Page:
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METHOD AND APPARATUS FOR
POTENTIALS OF THE BRAIN
This application claims the benefit of Provisional appli- 5 cation No. 60/020,135, filed Jun. 20, 1996.
This invention pertains to a method and a test assembly for measurement and display of stimulus-evoked potentials of the brain, especially for monitoring analgesia and anesthetic depth. 10
During surgery it has to be assured that the patient will not wake up from general anesthesia and especially that pains during surgery or other surgical manipulations will neither be perceived during surgery nor remembered postsurgically by the patient. The fright caused by an experience 15 like this may result in a so-called post-traumatic stress syndrome. For this reason, it is of great interest to measure and display suitable parameters which determine anesthetic depth and analgesia to enable anesthetists to control anesthesia more precisely than previously and to reduce patient 20 strain to a minimum. In particular, undesired awakenings of the patient during anesthesia have to be realized as early as possible.
We know different methods to detect wake stages during general anesthesia. The most important (1) are the so-called 25 PRST-score, calculated from changes of blood pressure, heart rate, sweating and tear production, and (2) the isolated forearm method, during which one of the patient's forearms is isolated against anesthesia by interrupting the blood flow by means of, for example, a hemomanometer cuff. To 30 monitor conciousness the patient will then be examined whether he is able to adhere to simple commands during surgery. Furthermore, an EEG processing method is known, which evaluates EEG frequency and amplitude changes occurring during wake and anesthetic stages. However, the 35 PRST score is not always a reliable method to detect intraoperative wake stages. The isolated forearm method can only be applied over a short period of time and is consequently not suited to indicate motor responses of the patient during long-lasting procedures. The processed EEG and its 40 resulting parameters (median frequency and spectral cut-off frequency) are not optimally suited for this purpose, too.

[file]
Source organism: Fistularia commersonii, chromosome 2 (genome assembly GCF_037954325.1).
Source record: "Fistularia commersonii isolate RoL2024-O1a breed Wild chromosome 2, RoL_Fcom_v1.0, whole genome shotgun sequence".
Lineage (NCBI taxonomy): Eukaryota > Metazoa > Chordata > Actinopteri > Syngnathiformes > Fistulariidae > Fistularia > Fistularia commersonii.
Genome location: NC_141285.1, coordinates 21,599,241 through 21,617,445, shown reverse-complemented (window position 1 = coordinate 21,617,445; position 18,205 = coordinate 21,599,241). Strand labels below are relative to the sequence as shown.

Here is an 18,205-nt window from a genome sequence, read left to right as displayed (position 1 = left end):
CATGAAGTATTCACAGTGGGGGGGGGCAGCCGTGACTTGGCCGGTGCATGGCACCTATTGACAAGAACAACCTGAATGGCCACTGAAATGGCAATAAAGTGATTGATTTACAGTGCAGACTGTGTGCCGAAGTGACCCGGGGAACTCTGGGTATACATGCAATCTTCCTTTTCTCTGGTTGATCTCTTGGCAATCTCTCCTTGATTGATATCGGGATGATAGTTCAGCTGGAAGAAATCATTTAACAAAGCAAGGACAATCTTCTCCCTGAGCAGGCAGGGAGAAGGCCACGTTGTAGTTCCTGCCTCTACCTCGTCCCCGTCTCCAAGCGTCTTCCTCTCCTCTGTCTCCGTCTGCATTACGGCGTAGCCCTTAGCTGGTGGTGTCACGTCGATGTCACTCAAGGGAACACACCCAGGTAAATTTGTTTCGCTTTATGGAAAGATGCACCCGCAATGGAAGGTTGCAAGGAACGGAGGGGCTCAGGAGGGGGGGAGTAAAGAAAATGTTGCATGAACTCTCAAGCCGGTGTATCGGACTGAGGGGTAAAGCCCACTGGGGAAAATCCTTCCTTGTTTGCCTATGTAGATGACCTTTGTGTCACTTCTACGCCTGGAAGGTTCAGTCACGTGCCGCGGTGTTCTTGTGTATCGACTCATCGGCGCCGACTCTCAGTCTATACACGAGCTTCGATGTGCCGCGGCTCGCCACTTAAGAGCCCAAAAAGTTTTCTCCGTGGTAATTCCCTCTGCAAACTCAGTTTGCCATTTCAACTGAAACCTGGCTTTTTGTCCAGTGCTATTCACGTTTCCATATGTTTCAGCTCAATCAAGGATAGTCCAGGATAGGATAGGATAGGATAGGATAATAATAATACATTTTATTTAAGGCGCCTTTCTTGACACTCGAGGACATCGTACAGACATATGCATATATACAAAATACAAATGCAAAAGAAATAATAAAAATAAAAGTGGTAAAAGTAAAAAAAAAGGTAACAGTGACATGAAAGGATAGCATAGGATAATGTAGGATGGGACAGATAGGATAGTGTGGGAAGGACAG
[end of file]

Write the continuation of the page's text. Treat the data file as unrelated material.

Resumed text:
Stimulus-evoked EEG signals, such as visually evoked potentials, somato-sensory evoked potentials and auditory evoked potentials, which will undergo dose-dependent sup- 45 pression during general anesthesia, are better suited to fulfill this task. With midlatency auditory evoked potentials this dose-dependent effect becomes especially obvious. Auditory evoked potentials consist of a series of positive and negative voltages generated at different sites along the auditory 50 pathway which can be picked up by electrodes at the skull. They reflect collection, transmission and processing of acoustic information from the cochlea via the brain stem to the cerebral cortex. Early auditory evoked potentials are generated by structures of the peripheral auditory pathway 55 and the brain stem. They give evidence of stimulus transduction and primary stimulus transmission. It is known that early auditory evoked potentials remain almost stable during anesthesia in contrast to dose-dependent suppressed midlatency auditory evoked potentials. 60
In general, stimulus evoked potentials are well suited for monitoring anesthetic depth as well as for recording further neurophysiological functions. Change of the time course of the measured potentials in comparison to the unchanged potentials make it possible to draw conclusions for the 65 neurophysiologic function to be observed. Previously, it has been difficult to apply this method practically. This was due